Pirates of the Caribbean: Dead Men Tell No Tales

Posted: May 30, 2017 by Daniel Simpson (PG Cooper) in PG Cooper's Movie Reviews

pirates 5Written by Daniel Simpson

I’ve never really cared for the Pirates of the Caribbean series. Even the first film in the franchise strikes me more as “pretty good” rather than “amazing” and the sequels sunk pretty quick. Dead Men Tell No Tales is a deliberate effort to put Pirates of the Caribbean back on the right track, continuing story lines from At World’s End and bringing back a similar three-lead character dynamic. However, like On Stranger Tides, this strikes me as another tired sigh from a franchise which is really on its last legs.

Henry Turner (Brenton Thwaites) is a young man who believes that if he retrieves Poseidon’s mythical trident he will break the curse of his father, Will Turner (Orlando Bloom). To do this, he seeks out the help of Jack Sparrow (Johnny Depp), whom Henry knows once shared adventures with his father. Jack initially has no interest, but he is in something of a rough patch so does eventually set out for the trident. The two are also joined by Carina Smyth (Kaya Scodelario), a woman persecuted as a witch due to her scientific knowledge who seeks the trident as well for personal reasons. Their journey is overshadowed however by Captain Armando Salazar (Javier Bardem), an undead captain out for vengeance on Jack Sparrow for Salazar’s death decades earlier.

In terms of story, we have another tale of an undead dude and his crew seeking vengeance on Jack Sparrow while Jack and co. seek a mystical McGuffin to defeat the threat. Pretty standard stuff, but these plots are mostly just an excuse to hang action, humour, and character on and that’s what really matters, but I don’t think they really hold up either. While the production value here is certainly top-notch, the actual action scenes are at best merely serviceable, and at worst empty and boring. I think a big problem is the fact that the enemies are undead and cannot be killed in battle, which just robs a lot of tension. Beyond that, choreography is basic and the penultimate set-piece in particular stands out for its poor lighting and lack of clarity. The best action scene is probably a sort of escape sequence during the first act which sees much of the heroes incapacitated to an extent and having to creatively overcome their hindrances.

Dead Men Tell No Tales retains the series’ humorous tone, but there isn’t actually much wit to be found here. I found a handful of amusing moments and got maybe a chuckle or two, but the bulk of the comedy is truly grating, at least for me. So, the film rests largely on character, and here too it falls flat. The new folks here are boring. Well, I somewhat take that back. Kaya Scodelario brings some personality as a young, intelligent woman seeking a new truth, and Javier Bardem is always fun even if this villain is kinda weak, but Brenton Thwaites is immensely generic as the young man trying to break his father’s curse. The guy is just really bland, which is unfortunate because he gets a lot of screentime and is largely the driving force of the film’s plot. Really, the only actor here who really stands out is Geoffrey Rush. Rush is, of course, a great actor, and I’ve always enjoyed his presence in these films, and here he’s given an opportunity to bring an added emotional weight. It isn’t much, but it was the only time in the film I really felt anything and it does elevate the film even if it doesn’t save it.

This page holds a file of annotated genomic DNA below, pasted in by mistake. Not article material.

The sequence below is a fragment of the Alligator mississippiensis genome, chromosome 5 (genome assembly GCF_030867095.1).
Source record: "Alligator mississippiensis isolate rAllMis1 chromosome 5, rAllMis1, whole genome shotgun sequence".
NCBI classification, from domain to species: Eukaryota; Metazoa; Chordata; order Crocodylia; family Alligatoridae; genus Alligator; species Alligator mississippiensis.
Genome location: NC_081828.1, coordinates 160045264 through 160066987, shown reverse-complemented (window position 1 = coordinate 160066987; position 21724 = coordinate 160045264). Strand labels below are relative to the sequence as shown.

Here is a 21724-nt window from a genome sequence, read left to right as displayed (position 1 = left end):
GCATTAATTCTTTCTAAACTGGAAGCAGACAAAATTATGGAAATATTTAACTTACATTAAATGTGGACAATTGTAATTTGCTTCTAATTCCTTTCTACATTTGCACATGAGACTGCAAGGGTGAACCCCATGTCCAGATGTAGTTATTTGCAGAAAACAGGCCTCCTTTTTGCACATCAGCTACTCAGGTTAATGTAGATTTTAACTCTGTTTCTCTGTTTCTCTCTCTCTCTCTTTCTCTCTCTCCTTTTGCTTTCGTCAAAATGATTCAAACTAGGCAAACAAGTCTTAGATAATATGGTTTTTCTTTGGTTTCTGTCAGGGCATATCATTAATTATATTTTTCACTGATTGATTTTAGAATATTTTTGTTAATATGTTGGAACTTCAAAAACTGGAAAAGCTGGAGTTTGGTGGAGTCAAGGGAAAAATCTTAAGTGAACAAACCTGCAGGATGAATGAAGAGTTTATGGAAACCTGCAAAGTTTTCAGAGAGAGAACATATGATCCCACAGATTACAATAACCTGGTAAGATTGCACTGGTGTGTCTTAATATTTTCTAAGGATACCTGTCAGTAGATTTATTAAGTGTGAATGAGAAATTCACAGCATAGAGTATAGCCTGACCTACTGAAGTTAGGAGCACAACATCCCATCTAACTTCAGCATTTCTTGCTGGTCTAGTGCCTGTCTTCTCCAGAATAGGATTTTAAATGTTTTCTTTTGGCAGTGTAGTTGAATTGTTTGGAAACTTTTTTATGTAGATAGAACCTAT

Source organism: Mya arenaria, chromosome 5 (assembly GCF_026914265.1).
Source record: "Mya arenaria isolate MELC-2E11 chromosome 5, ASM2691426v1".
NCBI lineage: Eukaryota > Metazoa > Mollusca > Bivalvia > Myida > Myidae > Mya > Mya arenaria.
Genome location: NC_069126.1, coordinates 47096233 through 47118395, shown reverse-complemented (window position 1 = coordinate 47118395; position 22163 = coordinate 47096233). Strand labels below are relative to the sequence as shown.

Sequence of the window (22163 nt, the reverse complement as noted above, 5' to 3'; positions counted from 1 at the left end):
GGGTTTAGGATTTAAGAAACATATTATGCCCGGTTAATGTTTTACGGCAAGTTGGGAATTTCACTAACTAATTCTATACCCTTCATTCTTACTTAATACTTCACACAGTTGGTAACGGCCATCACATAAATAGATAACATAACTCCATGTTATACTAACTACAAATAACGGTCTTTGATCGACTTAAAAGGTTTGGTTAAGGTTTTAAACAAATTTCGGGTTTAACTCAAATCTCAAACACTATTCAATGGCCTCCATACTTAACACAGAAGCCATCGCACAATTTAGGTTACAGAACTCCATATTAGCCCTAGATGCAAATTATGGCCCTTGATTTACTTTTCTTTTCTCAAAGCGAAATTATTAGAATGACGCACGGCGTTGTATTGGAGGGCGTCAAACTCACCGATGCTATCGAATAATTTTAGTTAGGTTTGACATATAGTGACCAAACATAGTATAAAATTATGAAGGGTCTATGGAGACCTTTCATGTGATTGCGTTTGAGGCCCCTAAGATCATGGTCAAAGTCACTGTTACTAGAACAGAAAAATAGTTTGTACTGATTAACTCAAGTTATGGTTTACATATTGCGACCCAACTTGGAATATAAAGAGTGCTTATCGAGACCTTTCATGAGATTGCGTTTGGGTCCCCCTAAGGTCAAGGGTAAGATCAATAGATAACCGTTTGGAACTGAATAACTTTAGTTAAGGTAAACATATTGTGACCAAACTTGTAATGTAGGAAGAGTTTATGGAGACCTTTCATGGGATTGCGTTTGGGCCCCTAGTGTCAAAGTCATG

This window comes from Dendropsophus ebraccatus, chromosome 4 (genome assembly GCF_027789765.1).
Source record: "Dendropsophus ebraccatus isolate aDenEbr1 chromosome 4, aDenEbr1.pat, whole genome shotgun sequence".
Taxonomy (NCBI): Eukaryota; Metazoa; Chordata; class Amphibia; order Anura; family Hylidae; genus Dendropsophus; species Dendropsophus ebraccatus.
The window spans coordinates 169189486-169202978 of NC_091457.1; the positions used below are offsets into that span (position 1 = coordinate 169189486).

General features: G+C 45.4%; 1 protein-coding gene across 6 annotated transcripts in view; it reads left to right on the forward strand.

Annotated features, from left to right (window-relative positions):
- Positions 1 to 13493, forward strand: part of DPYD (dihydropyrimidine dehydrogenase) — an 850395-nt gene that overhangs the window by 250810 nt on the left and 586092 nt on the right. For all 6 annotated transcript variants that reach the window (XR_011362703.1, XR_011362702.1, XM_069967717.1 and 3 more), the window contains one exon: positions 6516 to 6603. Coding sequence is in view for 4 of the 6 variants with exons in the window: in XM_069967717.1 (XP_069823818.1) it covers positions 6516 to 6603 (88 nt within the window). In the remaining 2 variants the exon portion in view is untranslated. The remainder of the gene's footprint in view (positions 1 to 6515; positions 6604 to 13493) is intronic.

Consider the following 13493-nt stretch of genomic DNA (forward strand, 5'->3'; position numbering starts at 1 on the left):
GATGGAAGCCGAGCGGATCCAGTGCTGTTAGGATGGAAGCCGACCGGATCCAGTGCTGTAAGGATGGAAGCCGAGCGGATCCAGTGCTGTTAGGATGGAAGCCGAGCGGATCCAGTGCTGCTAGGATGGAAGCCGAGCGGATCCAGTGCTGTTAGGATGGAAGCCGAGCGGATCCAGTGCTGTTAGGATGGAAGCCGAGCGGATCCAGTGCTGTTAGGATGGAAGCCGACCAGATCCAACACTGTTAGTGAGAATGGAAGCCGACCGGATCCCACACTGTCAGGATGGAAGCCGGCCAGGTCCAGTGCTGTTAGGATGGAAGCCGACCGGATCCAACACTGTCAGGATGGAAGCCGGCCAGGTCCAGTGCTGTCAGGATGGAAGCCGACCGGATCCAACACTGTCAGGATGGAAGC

And finally, we come to Jack Sparrow himself. Johnny Depp’s career is at something of a low-point so I almost hesitate to single him out, but his character is front and center in these films and he needs to be addressed.  On that note, I can say I am completely done with this character. Part of this might be fatigue by Depp seeming unable to play just about anything else these days, but more than anything there just isn’t much to Sparrow. He’s a drunken buffoon who scrapes by on luck and personality while largely looking after himself. There’s certainly fun to have with a character like that, but it isn’t enough to sustain five movies, especially when the character seems to be getting more cartoonish as the series as progressed. Gore Verbinski’s films may not have been much more substantial, but I at least got some sense that there was some depth to the person. Not so here. What’s more, these last two films really show how important Elizabeth and Will were to the franchise’s success. Jack Sparrow may be the more colourful character, but he’s too selfish and unambitious to really drive the plot. Elizabeth and Will provided that drive while also bringing greater emotional resonance.

Pirates of the Caribbean: Dead Men Tell No Tales isn’t really aggressively awful so much as it is an underwhelming gasp from a franchise lacking purpose or interest. Then again, as I said upfront, I’ve never really been a fan of these movies and it’s possible those who do see themselves as such will consider Dead Men Tell No Tales yet another fun time with their favourite swashbucklers. If so good for them, and I mean that sincerely. But for me, this ship has long sailed.


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